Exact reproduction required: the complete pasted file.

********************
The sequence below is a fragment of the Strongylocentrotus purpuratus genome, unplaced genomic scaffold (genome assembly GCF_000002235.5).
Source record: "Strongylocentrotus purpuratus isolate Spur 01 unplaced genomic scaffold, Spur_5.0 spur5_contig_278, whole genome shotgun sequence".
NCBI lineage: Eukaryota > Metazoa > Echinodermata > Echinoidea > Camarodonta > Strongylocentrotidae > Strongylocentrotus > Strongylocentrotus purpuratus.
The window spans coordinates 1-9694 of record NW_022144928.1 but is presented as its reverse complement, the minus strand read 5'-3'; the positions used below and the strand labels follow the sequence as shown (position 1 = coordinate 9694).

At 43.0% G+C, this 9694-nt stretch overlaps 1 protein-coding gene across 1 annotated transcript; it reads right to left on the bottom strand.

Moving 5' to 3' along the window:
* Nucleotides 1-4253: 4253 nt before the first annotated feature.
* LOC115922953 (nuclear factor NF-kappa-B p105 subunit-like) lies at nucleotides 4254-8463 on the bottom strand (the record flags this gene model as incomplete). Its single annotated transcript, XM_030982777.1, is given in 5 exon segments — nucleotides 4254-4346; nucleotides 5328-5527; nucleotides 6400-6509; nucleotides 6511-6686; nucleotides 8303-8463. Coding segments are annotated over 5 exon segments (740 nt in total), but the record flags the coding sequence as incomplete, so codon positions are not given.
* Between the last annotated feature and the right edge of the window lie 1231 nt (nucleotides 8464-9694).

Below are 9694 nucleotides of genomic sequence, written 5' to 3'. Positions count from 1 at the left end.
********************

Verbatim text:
The sequence below is a fragment of the Strongylocentrotus purpuratus genome, unplaced genomic scaffold (genome assembly GCF_000002235.5).
Source record: "Strongylocentrotus purpuratus isolate Spur 01 unplaced genomic scaffold, Spur_5.0 spur5_contig_278, whole genome shotgun sequence".
NCBI lineage: Eukaryota > Metazoa > Echinodermata > Echinoidea > Camarodonta > Strongylocentrotidae > Strongylocentrotus > Strongylocentrotus purpuratus.
The window spans coordinates 1-9694 of record NW_022144928.1 but is presented as its reverse complement, the minus strand read 5'-3'; the positions used below and the strand labels follow the sequence as shown (position 1 = coordinate 9694).

At 43.0% G+C, this 9694-nt stretch overlaps 1 protein-coding gene across 1 annotated transcript; it reads right to left on the bottom strand.

Moving 5' to 3' along the window:
* Nucleotides 1-4253: 4253 nt before the first annotated feature.
* LOC115922953 (nuclear factor NF-kappa-B p105 subunit-like) lies at nucleotides 4254-8463 on the bottom strand (the record flags this gene model as incomplete). Its single annotated transcript, XM_030982777.1, is given in 5 exon segments — nucleotides 4254-4346; nucleotides 5328-5527; nucleotides 6400-6509; nucleotides 6511-6686; nucleotides 8303-8463. Coding segments are annotated over 5 exon segments (740 nt in total), but the record flags the coding sequence as incomplete, so codon positions are not given.
* Between the last annotated feature and the right edge of the window lie 1231 nt (nucleotides 8464-9694).

Below are 9694 nucleotides of genomic sequence, written 5' to 3'. Positions count from 1 at the left end.